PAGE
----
Last year, Chef Daniel Clifford and Restaurateur Patrick Guilbaud set off an adventure with Nespresso to meet some of the coffee farmers and producers in Colombia that they work with. The trip was a wonderful, eye-opening occasion for both seasoned legends and one that they would never forget.
In June 2018, chefs Daniel Clifford and Patrick Guilbaud started their journey to Jardin, Colombia to visit the Nespresso Colombia plantation. Little did they know that they would meet the coffee farmers, their families and come face to face with where and how Nespresso coffee is sourced.
On their path to discovery, they met with Humberto one of the 75,000 farmers that are part of the AAA Sustainability QualityTM Program. The trip opened their eyes to the genuine efforts that Nespresso goes to in producing the highest quality coffee whilst providing a more sustainable and equitable outcome for the farmers and their livelihood.
Two culinary legends
Paris-born restaurateur Patrick Guilbaud opened his restaurant in Dublin 2 beside the five-star Merrion Hotel in 1981. The two-star Michelin restaurant, which has held this accolade for over 20 years, delivers an impeccable dining experience with cuisine that is contemporary Irish with French classical roots and it is acclaimed both nationally and internationally.
Daniel Clifford is chef patron of the two Michelin-starred restaurant, Midsummer House in Cambridge and executive chef and owner of The Flitch of Bacon in Little Dunmow, Essex. Daniel is an award-winning chef and can be recognised from his television work on the BBC’s annual Great British Menu competition pitting the country’s top chefs against each other to serve their dishes at the most prestigious of banquets. Daniel won this competition twice and then subsequently became a judge.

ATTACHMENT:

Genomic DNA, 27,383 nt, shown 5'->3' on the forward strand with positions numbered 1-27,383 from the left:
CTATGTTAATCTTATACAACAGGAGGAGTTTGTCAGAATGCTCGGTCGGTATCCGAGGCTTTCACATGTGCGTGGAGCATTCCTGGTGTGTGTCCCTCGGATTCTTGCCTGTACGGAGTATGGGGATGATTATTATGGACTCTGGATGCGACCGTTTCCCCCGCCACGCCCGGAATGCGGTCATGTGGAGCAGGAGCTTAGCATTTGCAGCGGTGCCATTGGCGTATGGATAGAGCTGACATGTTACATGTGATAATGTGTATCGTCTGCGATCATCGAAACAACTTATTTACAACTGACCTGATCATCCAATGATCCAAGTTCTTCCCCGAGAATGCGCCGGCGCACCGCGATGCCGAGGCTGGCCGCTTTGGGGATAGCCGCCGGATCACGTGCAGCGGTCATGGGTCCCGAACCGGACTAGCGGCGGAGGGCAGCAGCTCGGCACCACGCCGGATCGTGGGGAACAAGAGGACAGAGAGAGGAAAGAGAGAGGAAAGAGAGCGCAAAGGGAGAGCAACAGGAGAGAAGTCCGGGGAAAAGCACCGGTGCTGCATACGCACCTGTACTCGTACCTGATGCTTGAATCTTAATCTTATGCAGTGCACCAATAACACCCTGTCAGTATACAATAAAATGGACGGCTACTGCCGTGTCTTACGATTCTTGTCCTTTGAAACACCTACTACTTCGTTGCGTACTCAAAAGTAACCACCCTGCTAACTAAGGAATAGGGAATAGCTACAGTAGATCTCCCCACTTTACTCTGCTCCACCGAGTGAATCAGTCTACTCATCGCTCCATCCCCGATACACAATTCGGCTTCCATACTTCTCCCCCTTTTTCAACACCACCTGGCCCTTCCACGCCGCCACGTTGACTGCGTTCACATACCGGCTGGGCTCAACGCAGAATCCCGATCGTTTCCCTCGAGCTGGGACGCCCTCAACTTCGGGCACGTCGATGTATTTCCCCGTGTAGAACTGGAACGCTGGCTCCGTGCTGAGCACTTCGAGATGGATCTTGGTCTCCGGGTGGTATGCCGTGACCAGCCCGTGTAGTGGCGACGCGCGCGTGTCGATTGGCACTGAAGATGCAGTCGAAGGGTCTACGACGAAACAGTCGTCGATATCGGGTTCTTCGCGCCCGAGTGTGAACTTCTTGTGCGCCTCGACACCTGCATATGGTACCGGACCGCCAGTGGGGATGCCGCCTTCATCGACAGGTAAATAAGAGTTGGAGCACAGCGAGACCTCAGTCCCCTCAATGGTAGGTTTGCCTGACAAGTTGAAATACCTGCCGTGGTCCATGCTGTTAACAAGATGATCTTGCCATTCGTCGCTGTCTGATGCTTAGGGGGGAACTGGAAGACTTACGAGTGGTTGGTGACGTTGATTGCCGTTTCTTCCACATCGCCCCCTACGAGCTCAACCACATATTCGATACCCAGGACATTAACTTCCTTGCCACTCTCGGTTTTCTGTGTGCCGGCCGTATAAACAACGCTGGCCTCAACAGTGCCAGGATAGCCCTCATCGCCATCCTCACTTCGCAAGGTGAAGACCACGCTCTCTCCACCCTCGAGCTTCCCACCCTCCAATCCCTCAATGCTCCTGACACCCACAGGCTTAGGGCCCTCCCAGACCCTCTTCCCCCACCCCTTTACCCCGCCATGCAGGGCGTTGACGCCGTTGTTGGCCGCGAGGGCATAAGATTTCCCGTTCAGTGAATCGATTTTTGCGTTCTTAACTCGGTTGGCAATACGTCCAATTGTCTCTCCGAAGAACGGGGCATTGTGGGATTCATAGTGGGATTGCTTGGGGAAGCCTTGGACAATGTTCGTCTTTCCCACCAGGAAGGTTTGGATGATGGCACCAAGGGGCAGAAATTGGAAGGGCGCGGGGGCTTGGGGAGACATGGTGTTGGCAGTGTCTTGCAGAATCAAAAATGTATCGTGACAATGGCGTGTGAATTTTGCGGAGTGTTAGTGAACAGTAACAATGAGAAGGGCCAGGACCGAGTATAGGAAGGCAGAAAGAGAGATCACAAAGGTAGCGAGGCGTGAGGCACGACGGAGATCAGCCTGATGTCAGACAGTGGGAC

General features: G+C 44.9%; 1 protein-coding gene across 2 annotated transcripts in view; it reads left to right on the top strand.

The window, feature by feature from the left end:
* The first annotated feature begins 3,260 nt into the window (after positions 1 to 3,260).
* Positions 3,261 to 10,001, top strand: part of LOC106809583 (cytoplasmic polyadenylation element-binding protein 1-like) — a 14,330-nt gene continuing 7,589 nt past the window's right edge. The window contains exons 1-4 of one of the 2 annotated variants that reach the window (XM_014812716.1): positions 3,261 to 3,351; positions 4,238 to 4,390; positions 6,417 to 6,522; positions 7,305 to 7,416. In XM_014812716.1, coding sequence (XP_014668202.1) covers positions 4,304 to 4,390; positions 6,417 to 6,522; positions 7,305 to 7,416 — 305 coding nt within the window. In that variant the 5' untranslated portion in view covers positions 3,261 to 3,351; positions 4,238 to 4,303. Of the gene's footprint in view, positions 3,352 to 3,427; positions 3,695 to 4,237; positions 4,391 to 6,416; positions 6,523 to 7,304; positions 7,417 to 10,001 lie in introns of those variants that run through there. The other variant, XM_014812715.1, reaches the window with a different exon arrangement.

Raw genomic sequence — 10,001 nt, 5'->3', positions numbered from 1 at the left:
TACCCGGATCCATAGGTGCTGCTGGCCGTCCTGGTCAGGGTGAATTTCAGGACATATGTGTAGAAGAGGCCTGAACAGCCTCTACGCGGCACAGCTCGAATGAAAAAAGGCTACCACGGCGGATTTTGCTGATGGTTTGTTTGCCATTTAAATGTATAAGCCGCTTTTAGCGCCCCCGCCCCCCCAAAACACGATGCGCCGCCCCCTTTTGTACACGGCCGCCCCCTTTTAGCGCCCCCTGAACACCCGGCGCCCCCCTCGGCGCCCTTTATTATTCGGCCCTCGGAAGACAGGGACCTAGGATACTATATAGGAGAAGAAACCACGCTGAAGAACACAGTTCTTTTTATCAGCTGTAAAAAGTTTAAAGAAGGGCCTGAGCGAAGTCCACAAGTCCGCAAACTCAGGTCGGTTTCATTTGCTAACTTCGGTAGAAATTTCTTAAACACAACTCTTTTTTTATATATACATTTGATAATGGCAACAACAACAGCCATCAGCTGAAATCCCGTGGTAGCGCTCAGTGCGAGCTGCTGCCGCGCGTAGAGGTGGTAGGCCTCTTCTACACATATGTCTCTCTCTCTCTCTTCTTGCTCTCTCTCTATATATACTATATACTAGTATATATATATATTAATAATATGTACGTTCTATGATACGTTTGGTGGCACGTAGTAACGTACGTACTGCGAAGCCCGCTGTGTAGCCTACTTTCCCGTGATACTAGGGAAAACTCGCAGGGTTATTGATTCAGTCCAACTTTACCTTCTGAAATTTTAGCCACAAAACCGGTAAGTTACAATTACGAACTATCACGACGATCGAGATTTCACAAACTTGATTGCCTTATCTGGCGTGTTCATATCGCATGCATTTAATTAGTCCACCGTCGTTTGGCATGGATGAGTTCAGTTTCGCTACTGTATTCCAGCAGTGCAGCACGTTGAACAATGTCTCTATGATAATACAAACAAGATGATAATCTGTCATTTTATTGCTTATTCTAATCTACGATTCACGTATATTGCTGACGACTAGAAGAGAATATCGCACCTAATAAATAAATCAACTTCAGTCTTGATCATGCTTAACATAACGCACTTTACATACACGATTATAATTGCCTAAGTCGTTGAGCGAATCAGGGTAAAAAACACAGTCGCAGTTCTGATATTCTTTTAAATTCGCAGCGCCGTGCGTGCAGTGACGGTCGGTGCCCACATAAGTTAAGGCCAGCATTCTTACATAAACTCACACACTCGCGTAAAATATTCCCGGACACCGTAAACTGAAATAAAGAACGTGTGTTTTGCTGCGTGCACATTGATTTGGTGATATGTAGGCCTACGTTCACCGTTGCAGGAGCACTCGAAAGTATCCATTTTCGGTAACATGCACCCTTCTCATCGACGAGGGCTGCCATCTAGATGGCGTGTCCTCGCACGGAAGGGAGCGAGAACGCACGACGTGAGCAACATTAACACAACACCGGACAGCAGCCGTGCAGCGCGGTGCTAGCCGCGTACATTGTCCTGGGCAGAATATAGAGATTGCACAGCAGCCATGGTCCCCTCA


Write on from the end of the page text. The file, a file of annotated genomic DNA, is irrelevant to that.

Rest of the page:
These two men seek out excellence in their daily work, from quality of ingredients to skill and craftsmanship. Nespresso selected them for this reason and to showcase the connections they have made with incredible farmers and producers in Colombia, the third biggest coffee producer in the world (810,000 metric tons/1,785,744,000 pounds).
Here, Patrick and Daniel recount the lasting memories from the best experience of their life…
“I had never been to Colombia before. In fact, I was quite anxious because when I thought about Colombia I thought of the security problems or kidnapping, but actually that’s just not the case and it was fantastic. There were no problems at all and it felt so safe.
“The coffee producers were very interesting to meet. It’s very nice to meet people and learn how they produce here, I meet my fisherman and farmer whose produce we use for the restaurant. It was very nice to be near to them, to understand what they are doing and see what coffee is. I mean, I understand what coffee is, but I never realised it was so near to wine and the grape and what they have to do to go through the process. It was very good to learn this, I really enjoyed it.”
“The most important thing to me in terms of the coffee we use in the restaurant is the quality of it and seeing the process of how they do it, I felt that it was very good to understand how difficult it is to get a very good quality coffee and now I have a lot of respect for that. Because when you don’t know this story behind something you don’t connect, for example, you now know the wine process and so now people in Ireland are connecting with wine.”